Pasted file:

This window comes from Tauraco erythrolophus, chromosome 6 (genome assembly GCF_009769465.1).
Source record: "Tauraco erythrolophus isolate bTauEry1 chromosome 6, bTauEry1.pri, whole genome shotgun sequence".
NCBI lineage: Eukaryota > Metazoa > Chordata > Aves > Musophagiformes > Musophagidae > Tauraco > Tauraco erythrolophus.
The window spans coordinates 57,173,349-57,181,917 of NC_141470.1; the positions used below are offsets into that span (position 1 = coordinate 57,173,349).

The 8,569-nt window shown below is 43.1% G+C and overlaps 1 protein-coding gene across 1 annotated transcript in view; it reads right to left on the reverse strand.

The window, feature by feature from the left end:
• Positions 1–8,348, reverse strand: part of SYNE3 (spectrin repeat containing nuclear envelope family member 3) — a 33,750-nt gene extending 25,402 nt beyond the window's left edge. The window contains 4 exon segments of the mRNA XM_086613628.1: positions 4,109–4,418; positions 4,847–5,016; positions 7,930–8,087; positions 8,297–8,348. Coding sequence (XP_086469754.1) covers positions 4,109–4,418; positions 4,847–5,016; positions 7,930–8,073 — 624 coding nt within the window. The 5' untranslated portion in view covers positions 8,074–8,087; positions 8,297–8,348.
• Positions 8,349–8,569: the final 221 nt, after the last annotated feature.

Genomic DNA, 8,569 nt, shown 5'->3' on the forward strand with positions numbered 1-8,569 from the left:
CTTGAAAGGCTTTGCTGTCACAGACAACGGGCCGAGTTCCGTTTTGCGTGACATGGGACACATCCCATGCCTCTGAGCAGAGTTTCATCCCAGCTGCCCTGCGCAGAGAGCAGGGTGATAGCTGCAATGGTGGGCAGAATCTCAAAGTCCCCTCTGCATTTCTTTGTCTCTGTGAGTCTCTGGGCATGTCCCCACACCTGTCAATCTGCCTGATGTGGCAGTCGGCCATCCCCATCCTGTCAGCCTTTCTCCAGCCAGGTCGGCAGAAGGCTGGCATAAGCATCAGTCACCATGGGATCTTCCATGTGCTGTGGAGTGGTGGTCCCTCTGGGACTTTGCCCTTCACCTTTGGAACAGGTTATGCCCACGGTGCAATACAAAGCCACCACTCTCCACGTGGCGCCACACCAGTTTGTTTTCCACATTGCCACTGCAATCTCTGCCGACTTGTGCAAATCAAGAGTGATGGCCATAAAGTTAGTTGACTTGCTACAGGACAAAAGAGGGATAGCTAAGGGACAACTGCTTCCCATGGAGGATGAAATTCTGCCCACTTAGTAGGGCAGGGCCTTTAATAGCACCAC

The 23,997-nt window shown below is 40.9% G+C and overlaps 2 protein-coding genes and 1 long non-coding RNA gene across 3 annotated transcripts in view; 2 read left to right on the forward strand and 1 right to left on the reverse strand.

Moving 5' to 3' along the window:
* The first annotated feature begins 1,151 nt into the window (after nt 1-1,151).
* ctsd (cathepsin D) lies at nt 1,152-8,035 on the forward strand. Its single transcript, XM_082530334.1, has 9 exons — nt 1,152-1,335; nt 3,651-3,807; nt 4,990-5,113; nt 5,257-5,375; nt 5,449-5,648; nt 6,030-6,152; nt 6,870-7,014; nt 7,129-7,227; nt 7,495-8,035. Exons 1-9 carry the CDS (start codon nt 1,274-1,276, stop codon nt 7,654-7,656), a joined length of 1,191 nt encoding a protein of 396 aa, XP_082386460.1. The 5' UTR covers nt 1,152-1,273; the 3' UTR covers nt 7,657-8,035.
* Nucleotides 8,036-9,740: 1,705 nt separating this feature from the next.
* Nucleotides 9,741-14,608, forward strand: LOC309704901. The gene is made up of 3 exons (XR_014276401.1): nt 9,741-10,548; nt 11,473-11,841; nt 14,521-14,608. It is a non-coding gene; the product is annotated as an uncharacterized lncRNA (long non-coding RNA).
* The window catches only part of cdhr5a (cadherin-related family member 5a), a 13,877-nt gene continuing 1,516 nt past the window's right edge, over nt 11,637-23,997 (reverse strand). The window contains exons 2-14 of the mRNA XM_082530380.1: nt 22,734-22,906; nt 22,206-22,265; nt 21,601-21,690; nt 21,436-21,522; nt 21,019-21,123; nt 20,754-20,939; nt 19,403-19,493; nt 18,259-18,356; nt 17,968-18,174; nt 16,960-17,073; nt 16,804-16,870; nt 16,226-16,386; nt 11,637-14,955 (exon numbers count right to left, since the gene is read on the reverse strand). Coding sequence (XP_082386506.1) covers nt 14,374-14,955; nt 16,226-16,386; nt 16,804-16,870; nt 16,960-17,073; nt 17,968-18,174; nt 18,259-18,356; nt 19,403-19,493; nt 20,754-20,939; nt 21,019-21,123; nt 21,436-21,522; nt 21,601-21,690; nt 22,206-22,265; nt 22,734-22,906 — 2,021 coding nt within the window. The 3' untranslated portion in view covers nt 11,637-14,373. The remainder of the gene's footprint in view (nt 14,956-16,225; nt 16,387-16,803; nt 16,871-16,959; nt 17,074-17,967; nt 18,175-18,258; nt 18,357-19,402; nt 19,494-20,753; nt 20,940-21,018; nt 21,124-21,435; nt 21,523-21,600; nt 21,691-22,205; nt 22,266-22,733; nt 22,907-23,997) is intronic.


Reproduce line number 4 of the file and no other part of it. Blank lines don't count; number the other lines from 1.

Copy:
The window spans coordinates 57,173,349-57,181,917 of NC_141470.1; the positions used below are offsets into that span (position 1 = coordinate 57,173,349).